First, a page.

I’ve been sick with the flu for the past day or so, and it hasn’t been fun. I hate getting sick, which doesn’t happen too often. When it does, I’m down for the count. On the bright side, staying home has given me the chance to watch the last of Ken Burns’ series on the National Parks.
I’ve learned so much about the history of the Park Service, and one of the things that’s most impressed me is the number of citizens who were involved. In the early days, they donated the land, sometimes begging the government to take it. They had to fight special interests, people who put money ahead of beauty and preservation.
There are 392 national [arks today, and nearly 300,000,00 people visit them each year. Since their inception, the NPS estimates that 11,700,000,000 people have visited. Woven throughout Burns’ series are the stories of many people who have either helped shape the parks, or who have visited and kept a record of their experiences.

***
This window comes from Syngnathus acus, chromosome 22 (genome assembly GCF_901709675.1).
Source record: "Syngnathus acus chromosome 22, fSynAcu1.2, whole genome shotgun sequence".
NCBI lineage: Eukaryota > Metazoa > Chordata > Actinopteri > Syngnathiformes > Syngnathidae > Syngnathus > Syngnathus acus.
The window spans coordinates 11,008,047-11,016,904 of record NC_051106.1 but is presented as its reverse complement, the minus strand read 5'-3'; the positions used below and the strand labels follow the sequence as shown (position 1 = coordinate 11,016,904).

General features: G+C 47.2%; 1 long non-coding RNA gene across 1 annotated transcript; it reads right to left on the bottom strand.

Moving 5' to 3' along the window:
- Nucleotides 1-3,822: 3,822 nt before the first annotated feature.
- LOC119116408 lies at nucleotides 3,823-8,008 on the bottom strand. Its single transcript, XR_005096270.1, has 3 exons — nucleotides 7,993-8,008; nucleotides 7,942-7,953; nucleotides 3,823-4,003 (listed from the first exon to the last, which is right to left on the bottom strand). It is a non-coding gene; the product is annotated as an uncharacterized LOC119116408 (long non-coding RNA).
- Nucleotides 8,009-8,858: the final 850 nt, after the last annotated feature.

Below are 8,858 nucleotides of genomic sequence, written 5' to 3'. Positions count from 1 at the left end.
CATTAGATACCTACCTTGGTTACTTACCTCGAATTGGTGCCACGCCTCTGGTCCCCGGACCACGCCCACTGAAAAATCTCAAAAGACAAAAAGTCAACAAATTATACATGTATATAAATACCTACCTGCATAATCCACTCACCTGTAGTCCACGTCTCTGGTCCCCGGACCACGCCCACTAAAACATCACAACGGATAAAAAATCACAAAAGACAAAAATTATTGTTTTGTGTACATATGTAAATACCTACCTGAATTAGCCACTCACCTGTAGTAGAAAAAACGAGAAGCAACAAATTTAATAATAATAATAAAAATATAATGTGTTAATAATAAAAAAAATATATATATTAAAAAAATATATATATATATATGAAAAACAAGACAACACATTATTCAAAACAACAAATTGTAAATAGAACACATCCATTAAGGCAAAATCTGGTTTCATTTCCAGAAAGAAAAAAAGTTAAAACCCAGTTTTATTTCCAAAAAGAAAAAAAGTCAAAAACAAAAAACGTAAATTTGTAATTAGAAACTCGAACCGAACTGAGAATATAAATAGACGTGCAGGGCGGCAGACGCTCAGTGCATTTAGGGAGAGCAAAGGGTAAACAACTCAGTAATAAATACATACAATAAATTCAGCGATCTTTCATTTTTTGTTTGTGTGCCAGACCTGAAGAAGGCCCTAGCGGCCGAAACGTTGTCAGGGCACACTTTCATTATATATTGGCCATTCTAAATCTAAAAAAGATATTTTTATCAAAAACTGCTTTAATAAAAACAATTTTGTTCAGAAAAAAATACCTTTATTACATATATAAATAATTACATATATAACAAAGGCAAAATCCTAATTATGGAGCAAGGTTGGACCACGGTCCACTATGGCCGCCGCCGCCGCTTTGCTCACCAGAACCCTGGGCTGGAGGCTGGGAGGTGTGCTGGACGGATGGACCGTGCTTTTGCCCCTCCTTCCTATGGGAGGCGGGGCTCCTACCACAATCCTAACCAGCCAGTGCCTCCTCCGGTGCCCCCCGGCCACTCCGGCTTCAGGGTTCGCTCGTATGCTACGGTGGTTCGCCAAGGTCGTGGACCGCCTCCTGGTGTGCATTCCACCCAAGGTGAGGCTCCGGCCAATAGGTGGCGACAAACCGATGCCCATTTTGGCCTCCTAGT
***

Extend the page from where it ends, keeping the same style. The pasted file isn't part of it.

Author Wallace Stegner called the National Parks “the best idea we ever had. Absolutely American, absolutely democratic, they reflect us at our best rather than at our worst.”
In my memory, I can see a photo in one of my mother’s many albums. It is of my niece Shannon when she was a toddler, taken on a visit to Yosemite. My mom instilled in me a desire to get up and go, to experience something new, to delight in the world around us. Together, we’ve explored several of the national parks.
As I wrote in an earlier blog, one of my favorite trips was to the West, from the Badlands to Yellowstone and the Grand Tetons. It was just a magnificent vacation, and I will always be grateful for it.
Happy Mother’s Day!